Duhamel and Radford’s decision to continue competing came after achieving their shared lifelong goal of competing at the Olympic Winter Games. Their time in Sochi, Russia provided a sweet payoff for years of hard work and perseverance. Stepping onto Olympic ice for their first practice session was a joyful moment in their lives and proof that not giving up during times of disappointment and frustration is the path to success in life.
As Radford stood rinkside, he could see the Olympic rings at center ice. “I jumped up and down like a little kid,” he said. Then they stepped onto the ice and skated across the rings.
“The Olympics became real,” Duhamel said. “That was the most amazing moment.”
There were more amazing moments to come. Radford compares entering Fisht Olympic Stadium for the Opening Ceremony to the exhilaration of a roller coaster. Hearing the roar of the crowd was a rush.
As do most skaters, they dreamed of skating a perfect program at the Olympics, and they did just that in the short program of the team competition. Making it all the sweeter was the historical significance. Their program was skated to “Tribute,” original music composed by Radford, the first time an Olympic skater competed to his own composition.
Friends and family were able to join Duhamel and Radford in Sochi to share the Olympic experience. When the pair competition was done, they soaked up the Olympic atmosphere—attending speed skating, ski jumping, hockey and bobsled and making new friends at Canada House.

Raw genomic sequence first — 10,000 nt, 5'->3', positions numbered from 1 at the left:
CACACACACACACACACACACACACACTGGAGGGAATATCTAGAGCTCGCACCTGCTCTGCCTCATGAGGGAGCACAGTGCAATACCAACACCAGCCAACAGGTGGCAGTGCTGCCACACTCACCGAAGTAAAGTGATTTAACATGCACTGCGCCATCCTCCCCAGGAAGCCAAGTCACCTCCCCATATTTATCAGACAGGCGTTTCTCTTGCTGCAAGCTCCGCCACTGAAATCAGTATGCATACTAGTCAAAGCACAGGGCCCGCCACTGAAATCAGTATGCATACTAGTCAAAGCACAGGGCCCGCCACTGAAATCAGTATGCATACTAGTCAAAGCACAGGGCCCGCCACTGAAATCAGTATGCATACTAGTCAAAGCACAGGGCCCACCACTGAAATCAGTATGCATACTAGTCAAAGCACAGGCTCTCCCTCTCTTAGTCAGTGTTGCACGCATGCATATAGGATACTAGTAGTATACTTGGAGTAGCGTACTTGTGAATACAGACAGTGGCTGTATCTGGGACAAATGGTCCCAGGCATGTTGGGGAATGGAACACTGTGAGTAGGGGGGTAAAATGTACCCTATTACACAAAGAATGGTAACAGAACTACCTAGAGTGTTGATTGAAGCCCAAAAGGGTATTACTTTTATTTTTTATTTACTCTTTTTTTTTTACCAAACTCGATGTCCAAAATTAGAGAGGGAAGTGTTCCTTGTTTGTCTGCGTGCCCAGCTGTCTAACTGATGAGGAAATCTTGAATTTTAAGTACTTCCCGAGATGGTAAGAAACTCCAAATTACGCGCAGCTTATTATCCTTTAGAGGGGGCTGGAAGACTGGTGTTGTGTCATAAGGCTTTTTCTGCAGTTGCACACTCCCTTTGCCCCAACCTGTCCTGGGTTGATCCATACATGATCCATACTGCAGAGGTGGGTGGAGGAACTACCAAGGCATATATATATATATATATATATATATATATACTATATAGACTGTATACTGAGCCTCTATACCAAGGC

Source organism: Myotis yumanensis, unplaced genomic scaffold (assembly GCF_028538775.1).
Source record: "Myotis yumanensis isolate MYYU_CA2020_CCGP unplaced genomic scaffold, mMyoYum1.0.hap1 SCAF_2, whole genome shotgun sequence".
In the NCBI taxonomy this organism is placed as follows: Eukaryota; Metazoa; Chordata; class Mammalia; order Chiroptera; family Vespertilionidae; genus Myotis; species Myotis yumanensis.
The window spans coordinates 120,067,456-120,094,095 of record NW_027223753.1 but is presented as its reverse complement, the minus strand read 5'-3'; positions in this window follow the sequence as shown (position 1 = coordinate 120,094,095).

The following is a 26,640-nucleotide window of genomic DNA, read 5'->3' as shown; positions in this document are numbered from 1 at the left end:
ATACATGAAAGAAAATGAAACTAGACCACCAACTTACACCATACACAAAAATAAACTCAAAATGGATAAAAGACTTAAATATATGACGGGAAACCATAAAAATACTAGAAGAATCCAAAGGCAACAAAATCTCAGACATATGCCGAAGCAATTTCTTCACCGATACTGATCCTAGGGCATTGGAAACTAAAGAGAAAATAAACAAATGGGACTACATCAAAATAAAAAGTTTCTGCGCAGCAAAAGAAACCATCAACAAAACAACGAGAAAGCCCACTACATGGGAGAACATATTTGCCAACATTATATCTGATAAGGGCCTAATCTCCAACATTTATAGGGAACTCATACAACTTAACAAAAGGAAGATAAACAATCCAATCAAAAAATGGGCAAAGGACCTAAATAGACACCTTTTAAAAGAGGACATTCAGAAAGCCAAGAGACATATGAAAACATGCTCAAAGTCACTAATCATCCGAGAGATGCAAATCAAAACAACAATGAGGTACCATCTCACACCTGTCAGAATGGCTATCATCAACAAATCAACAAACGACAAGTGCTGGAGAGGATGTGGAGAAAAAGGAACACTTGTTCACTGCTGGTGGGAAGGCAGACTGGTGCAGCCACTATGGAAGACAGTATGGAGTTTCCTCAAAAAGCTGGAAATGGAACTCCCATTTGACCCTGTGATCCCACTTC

“What I’m the most proud of is that I’ve achieved what I’ve dreamed of achieving and nobody can take it away from me,” said Radford, who got a tattoo of the Olympic rings to commemorate his journey. “When I am 80, I will still be able to think back on my skating career and feel satisfaction.
“Knowing through all the ups and downs—there were so many times where I could have given up, but I didn’t—I went for it and I made it happen,” he added. “That gives me the greatest sense of accomplishment that I will carry with me regardless of all the ups and downs that are to come in life.”
Each has passionate interests away from skating. For Radford, it is music. He was the kid whose mother never had to remind him to practice piano.
“My piano is like my baby,” he said. “As big as skating is in my life, music, composing and playing music are also a huge part of my life.”